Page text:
Irrigation amounts can vary widely by year and crop. In 2008 most of north Georgia was in the second year of an exceptional drought. Restrictions on certain types of irrigation reduced irrigation application depths or area irrigated in some cases, particularly for golf courses and athletic fields. At the same time late freezes brought about sprinkler application to blueberries, peaches, and apples for frost protection. Southwest and South Central Georgia faced a severe drought the spring that especially affected corn irrigation amounts. By summer, rains returned reducing the severity of the drought.
High value species like recreational turf grass on golf courses and athletic fields, as well as plant nurseries and sod farms, require water during a longer periods of the year than row or vegetable crops.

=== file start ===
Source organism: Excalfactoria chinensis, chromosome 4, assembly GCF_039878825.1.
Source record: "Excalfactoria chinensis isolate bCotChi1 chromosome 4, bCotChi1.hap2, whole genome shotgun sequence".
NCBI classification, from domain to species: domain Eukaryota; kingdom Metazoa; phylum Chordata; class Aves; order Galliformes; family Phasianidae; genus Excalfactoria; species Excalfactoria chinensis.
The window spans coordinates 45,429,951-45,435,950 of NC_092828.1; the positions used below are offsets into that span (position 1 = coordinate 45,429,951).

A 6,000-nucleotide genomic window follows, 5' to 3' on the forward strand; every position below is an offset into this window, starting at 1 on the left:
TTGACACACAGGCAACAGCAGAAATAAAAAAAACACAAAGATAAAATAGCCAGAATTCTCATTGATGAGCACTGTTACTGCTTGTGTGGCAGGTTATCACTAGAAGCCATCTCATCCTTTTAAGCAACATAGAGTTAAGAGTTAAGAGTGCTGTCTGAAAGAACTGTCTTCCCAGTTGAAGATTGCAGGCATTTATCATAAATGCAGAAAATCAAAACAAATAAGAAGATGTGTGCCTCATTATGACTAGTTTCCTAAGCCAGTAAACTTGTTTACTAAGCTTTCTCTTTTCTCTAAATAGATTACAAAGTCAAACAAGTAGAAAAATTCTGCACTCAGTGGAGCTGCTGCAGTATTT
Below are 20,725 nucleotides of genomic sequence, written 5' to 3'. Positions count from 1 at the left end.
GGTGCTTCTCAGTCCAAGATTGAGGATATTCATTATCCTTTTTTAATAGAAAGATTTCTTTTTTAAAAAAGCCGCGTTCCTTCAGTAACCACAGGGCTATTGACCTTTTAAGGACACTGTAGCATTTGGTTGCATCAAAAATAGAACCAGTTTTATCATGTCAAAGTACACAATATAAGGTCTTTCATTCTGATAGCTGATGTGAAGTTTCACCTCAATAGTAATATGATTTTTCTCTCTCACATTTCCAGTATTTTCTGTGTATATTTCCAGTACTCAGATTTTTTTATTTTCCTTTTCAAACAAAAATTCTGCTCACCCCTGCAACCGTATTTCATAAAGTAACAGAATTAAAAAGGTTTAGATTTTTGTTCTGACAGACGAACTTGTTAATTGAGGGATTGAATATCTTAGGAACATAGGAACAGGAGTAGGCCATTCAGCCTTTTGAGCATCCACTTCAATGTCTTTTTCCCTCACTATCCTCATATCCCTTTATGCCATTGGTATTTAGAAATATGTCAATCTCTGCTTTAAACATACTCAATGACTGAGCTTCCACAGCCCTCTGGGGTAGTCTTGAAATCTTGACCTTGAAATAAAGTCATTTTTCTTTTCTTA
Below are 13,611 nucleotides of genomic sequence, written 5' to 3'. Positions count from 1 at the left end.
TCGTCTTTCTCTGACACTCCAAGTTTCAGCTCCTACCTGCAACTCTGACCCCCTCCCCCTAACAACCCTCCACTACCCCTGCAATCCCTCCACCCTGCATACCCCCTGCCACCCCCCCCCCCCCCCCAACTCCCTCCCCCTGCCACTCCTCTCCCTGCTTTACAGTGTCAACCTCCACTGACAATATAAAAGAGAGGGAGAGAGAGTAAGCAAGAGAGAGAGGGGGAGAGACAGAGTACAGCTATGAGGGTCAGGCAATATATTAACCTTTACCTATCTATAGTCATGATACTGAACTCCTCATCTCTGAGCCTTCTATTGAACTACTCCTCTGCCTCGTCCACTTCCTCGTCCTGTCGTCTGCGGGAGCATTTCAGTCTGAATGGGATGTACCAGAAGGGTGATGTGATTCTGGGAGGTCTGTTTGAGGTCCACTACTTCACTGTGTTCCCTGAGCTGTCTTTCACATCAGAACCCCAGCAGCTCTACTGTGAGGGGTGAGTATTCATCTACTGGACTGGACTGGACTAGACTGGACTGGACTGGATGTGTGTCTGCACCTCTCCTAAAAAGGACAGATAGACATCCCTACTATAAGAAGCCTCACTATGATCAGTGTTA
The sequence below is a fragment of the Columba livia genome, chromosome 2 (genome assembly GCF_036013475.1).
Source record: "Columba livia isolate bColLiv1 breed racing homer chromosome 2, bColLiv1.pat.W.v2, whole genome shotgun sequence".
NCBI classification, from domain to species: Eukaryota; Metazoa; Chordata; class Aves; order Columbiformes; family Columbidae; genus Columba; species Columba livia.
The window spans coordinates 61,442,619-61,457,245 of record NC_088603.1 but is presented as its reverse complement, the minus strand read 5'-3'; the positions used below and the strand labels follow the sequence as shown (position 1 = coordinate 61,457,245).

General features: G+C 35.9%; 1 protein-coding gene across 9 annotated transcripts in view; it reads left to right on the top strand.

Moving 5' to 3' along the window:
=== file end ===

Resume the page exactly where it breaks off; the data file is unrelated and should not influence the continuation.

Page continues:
Harrison, K. A. 2005. Irrigation Survey for Georgia. p. In. K. J. Hatcher (ed.) Proceedings of the 2005 Georgia Water Resources Conference. Univ. of Georgia Institute of Ecology, Athens, Ga.
Harrison, K. A. and A. W. Tyson. 2001. Irrigation survey for Georgia. p.421-424. In. K. J. Hatcher (ed.) Proceedings of the 2001 Georgia Water Resources Conference. Univ. of Georgia Institute of Ecology, Athens, Ga.
For more information on the survey and its interpretation contact:
Kerry A. Harrison
Senior Public Service Associate
Biological and Agricultural Engineering Department
The University of Georgia - Tifton Campus
P.O. Box 748
Tifton, GA 31793-0748
Voice: (229) 386-3442, Fax: (229) 386-3958
by James E. Hook, Jeffrey A. Hook, and Linsey Forlow.